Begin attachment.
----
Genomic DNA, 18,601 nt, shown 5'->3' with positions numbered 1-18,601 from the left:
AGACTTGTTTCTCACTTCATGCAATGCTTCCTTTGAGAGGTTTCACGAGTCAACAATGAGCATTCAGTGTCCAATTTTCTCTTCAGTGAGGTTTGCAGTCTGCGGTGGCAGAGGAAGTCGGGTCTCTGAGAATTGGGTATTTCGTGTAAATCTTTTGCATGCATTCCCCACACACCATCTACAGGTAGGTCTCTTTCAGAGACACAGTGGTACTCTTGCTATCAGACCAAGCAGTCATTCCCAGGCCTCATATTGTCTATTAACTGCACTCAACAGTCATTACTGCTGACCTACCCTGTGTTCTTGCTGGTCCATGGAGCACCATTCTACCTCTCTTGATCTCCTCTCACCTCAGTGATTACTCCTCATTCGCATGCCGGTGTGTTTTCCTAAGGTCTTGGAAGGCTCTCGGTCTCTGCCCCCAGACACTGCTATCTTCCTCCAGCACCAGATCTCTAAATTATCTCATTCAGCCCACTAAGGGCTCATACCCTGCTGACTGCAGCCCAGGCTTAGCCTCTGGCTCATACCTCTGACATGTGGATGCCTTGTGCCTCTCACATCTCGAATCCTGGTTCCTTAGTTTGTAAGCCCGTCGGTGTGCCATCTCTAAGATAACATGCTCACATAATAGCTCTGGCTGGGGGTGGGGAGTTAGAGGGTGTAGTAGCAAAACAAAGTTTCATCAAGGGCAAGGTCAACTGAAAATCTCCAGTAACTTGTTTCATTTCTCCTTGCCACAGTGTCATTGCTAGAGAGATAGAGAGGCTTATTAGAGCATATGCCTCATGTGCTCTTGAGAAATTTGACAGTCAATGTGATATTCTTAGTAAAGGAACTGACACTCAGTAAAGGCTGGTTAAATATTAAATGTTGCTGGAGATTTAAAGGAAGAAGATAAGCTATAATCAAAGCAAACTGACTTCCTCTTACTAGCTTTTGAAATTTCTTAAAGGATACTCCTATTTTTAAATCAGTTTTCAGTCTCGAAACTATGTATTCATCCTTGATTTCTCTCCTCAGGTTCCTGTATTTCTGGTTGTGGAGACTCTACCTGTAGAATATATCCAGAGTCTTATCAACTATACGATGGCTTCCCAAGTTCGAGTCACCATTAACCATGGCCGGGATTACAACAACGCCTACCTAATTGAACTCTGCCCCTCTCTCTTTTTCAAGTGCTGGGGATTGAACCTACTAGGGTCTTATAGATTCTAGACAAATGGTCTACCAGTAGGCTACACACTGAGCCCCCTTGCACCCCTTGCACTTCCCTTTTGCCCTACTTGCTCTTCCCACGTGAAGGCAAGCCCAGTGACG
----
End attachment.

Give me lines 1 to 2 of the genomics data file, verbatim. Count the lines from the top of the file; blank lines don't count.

Genomic DNA, 18,601 nt, shown 5'->3' with positions numbered 1-18,601 from the left:
AGACTTGTTTCTCACTTCATGCAATGCTTCCTTTGAGAGGTTTCACGAGTCAACAATGAGCATTCAGTGTCCAATTTTCTCTTCAGTGAGGTTTGCAGTCTGCGGTGGCAGAGGAAGTCGGGTCTCTGAGAATTGGGTATTTCGTGTAAATCTTTTGCATGCATTCCCCACACACCATCTACAGGTAGGTCTCTTTCAGAGACACAGTGGTACTCTTGCTATCAGACCAAGCAGTCATTCCCAGGCCTCATATTGTCTATTAACTGCACTCAACAGTCATTACTGCTGACCTACCCTGTGTTCTTGCTGGTCCATGGAGCACCATTCTACCTCTCTTGATCTCCTCTCACCTCAGTGATTACTCCTCATTCGCATGCCGGTGTGTTTTCCTAAGGTCTTGGAAGGCTCTCGGTCTCTGCCCCCAGACACTGCTATCTTCCTCCAGCACCAGATCTCTAAATTATCTCATTCAGCCCACTAAGGGCTCATACCCTGCTGACTGCAGCCCAGGCTTAGCCTCTGGCTCATACCTCTGACATGTGGATGCCTTGTGCCTCTCACATCTCGAATCCTGGTTCCTTAGTTTGTAAGCCCGTCGGTGTGCCATCTCTAAGATAACATGCTCACATAATAGCTCTGGCTGGGGGTGGGGAGTTAGAGGGTGTAGTAGCAAAACAAAGTTTCATCAAGGGCAAGGTCAACTGAAAATCTCCAGTAACTTGTTTCATTTCTCCTTGCCACAGTGTCATTGCTAGAGAGATAGAGAGGCTTATTAGAGCATATGCCTCATGTGCTCTTGAGAAATTTGACAGTCAATGTGATATTCTTAGTAAAGGAACTGACACTCAGTAAAGGCTGGTTAAATATTAAATGTTGCTGGAGATTTAAAGGAAGAAGATAAGCTATAATCAAAGCAAACTGACTTCCTCTTACTAGCTTTTGAAATTTCTTAAAGGATACTCCTATTTTTAAATCAGTTTTCAGTCTCGAAACTATGTATTCATCCTTGATTTCTCTCCTCAGGTTCCTGTATTTCTGGTTGTGGAGACTCTACCTGTAGAATATATCCAGAGTCTTATCAACTATACGATGGCTTCCCAAGTTCGAGTCACCATTAACCATGGCCGGGATTACAACAACGCCTACCTAATTGAACTCTGCCCCTCTCTCTTTTTCAAGTGCTGGGGATTGAACCTACTAGGGTCTTATAGATTCTAGACAAATGGTCTACCAGTAGGCTACACACTGAGCCCCCTTGCACCCCTTGCACTTCCCTTTTGCCCTACTTGCTCTTCCCACGTGAAGGCAAGCCCAGTGACG